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Sturgeon told to 'do the right thing' and double payments to needy parents

ANTI-POVERTY organisations, charities and unions are calling on the SNP government to “do the right thing” and commit to doubling payments made to families in need in this year’s budget.

The letter, co-ordinated by the End Child Poverty coalition, urges ministers to use the upcoming Programme for Government to commit to doubling the Scottish child payment, the £10 per week per child benefit for low-income families.

The group warned First Minister Nicola Sturgeon that if Scottish ministers fail to double the payment now, then “more and more children will be pulled into poverty and the opportunity to meet the interim child-poverty targets will be missed.”

Ministers have already introduced the £10 a week Scottish child payment to help low-income families with children — currently made to those with youngsters under six. They plan to expand it to older children next year and the SNP has pledged to double the payment, but no date has yet been announced.

Signatories to the letter include the Poverty Alliance, Save the Children, Action for Children, Engender, and Barnardo’s Scotland.

Polly Jones, food bank charity the Trussell Trust’s head in Scotland, said: “Over the last year, families have struggled more than most. We have the powers and we have the cross-party consensus to double the Scottish child payment now.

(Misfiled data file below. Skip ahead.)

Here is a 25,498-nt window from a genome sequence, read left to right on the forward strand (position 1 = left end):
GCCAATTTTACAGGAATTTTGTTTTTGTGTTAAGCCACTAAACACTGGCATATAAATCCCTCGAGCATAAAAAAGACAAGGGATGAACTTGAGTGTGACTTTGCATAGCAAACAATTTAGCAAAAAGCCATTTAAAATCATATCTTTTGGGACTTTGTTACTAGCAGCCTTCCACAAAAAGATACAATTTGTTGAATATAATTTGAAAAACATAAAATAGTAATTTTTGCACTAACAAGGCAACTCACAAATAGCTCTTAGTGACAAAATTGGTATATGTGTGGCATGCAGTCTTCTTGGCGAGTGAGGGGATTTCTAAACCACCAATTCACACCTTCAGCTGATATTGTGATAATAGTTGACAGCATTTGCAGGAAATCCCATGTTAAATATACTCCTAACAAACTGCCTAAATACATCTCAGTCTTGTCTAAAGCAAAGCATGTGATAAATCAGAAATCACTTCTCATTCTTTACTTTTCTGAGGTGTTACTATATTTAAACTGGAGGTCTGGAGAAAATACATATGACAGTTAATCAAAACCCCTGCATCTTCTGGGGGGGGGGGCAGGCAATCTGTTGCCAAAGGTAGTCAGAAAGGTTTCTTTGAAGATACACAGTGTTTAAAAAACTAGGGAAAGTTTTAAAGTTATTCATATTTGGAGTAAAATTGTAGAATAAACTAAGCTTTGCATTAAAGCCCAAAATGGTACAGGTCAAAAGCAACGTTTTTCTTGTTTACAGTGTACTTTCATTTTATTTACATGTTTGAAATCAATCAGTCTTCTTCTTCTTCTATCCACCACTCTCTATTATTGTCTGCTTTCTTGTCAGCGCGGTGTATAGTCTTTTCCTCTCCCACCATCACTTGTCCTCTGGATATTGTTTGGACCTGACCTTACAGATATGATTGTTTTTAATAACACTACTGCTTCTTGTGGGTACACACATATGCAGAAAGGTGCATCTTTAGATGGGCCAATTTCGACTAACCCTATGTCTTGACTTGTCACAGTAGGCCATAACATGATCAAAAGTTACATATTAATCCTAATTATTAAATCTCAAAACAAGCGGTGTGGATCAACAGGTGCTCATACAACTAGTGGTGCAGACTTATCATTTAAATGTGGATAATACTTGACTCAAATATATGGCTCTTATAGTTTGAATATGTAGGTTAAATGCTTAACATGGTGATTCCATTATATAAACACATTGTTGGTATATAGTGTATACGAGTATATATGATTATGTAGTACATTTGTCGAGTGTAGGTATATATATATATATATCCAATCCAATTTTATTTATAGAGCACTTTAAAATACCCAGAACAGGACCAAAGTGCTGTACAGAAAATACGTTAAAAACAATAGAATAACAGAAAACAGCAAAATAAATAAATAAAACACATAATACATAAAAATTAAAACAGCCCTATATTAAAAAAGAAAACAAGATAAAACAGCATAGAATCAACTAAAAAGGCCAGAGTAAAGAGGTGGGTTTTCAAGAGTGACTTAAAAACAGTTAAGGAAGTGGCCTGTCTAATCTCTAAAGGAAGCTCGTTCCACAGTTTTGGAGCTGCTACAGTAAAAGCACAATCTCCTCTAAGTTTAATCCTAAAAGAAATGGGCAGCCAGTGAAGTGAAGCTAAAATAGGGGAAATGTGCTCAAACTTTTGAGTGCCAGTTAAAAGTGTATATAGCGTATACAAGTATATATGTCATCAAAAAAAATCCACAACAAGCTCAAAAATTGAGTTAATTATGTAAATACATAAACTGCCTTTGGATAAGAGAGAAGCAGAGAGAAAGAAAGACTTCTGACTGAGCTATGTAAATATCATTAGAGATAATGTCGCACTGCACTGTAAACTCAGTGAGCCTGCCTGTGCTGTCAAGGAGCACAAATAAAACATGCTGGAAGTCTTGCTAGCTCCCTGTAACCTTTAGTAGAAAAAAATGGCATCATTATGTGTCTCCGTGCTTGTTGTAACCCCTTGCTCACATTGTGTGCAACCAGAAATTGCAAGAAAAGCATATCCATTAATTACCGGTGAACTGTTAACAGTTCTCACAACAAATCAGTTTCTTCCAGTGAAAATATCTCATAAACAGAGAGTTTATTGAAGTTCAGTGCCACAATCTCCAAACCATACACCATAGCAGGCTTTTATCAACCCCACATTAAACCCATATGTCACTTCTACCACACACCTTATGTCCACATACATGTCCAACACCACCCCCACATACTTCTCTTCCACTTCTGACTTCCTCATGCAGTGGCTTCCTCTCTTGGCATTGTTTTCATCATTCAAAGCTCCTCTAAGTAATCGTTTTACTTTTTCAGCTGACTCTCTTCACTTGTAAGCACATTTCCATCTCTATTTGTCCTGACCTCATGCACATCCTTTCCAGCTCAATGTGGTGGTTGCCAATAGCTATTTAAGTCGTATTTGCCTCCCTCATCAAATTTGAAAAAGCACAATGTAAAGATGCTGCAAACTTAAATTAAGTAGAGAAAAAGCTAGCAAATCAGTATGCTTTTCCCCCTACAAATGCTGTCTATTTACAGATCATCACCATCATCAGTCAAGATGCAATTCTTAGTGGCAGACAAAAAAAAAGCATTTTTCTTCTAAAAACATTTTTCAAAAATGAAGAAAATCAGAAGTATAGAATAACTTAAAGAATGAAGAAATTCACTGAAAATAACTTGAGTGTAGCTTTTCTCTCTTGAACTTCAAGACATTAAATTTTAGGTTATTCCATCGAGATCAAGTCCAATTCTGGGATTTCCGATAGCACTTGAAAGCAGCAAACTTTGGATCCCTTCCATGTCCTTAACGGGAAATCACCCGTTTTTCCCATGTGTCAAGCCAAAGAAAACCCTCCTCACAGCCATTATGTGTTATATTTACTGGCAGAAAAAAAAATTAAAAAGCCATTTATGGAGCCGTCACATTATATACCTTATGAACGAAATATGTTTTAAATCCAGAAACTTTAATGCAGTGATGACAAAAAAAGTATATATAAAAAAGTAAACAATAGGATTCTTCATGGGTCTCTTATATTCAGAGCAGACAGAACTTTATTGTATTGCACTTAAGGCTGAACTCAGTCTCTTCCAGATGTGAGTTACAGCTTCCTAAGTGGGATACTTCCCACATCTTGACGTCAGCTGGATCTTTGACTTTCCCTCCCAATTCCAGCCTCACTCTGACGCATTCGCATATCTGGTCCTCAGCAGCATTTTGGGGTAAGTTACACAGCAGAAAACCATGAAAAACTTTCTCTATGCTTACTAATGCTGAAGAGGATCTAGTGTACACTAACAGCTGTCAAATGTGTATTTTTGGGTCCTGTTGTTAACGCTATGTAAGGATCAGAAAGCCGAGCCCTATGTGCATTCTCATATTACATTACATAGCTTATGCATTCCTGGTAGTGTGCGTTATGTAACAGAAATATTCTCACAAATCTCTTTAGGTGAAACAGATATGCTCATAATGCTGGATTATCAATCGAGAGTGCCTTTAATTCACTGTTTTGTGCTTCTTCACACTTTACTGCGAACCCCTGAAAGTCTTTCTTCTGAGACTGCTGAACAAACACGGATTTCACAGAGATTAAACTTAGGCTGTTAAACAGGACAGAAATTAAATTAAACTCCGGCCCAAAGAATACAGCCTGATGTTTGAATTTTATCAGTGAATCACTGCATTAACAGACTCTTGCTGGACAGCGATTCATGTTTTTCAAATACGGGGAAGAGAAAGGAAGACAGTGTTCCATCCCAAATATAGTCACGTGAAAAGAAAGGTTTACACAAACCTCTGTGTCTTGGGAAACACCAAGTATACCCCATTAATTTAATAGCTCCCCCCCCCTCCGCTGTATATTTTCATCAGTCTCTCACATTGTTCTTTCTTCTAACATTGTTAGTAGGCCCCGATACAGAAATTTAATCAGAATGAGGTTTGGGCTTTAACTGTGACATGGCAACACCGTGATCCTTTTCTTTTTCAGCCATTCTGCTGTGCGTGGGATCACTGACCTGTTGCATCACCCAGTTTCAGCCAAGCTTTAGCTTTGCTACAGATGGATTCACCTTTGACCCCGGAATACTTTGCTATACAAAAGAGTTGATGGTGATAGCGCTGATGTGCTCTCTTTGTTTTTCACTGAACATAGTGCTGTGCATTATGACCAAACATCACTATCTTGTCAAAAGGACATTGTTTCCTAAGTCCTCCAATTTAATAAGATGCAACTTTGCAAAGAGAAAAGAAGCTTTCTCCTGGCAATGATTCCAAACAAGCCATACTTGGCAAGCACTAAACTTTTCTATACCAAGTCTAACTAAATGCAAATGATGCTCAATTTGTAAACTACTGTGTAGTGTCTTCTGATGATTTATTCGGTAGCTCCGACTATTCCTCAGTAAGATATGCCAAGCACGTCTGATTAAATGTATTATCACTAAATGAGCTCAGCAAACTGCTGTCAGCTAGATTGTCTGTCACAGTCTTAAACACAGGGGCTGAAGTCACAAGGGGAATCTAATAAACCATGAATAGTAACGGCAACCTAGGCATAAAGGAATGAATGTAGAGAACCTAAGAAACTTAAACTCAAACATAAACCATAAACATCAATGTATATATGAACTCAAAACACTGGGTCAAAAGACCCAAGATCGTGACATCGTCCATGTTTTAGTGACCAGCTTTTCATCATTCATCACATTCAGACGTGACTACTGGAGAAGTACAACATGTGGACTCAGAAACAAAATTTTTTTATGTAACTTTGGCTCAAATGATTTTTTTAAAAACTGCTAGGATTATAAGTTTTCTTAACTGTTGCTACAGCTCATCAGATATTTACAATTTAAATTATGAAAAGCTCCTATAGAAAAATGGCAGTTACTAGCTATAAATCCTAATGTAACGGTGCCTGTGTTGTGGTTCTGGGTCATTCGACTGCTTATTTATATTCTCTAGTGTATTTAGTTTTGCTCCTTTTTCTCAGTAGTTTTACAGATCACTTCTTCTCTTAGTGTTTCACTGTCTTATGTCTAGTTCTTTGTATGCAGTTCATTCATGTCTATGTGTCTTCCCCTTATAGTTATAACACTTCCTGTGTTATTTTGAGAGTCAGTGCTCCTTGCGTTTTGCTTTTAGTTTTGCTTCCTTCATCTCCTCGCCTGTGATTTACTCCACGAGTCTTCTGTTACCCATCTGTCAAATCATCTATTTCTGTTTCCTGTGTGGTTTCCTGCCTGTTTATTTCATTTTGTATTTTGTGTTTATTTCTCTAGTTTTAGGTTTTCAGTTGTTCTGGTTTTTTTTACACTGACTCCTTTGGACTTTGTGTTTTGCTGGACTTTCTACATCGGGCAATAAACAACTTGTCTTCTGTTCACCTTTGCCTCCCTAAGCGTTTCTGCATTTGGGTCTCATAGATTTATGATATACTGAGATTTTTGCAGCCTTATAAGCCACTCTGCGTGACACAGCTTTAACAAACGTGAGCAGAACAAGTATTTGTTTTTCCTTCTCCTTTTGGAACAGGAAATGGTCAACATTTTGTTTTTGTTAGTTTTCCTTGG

“If Scottish ministers are serious about making ending child poverty a ‘national mission,’ then we must not delay.”

The letter urges the Scottish government to capitalise on the cross-party consensus that already exists and commit to doubling the payment in this year’s budget.

The groups also called on the British government to abandon plans to end the £20 universal credit uplift.

Larry Flanagan, general secretary of the EIS teaching union, said: “The real risk that poverty poses to the educational outcomes and life chances of large numbers of children is one that Scotland as a country simply should not be taking as we look to emergence from the pandemic and education recovery.”

A Scottish government spokeswoman said that tackling child poverty is a national mission for the government, and tens of thousands of families are already benefiting from the Scottish child payment, with a commitment to double this within the parliamentary term. 

The UK government said its universal credit uplift was always intended to be a temporary measure to help households through the pandemic, with its Plan for Jobs already benefiting workers.


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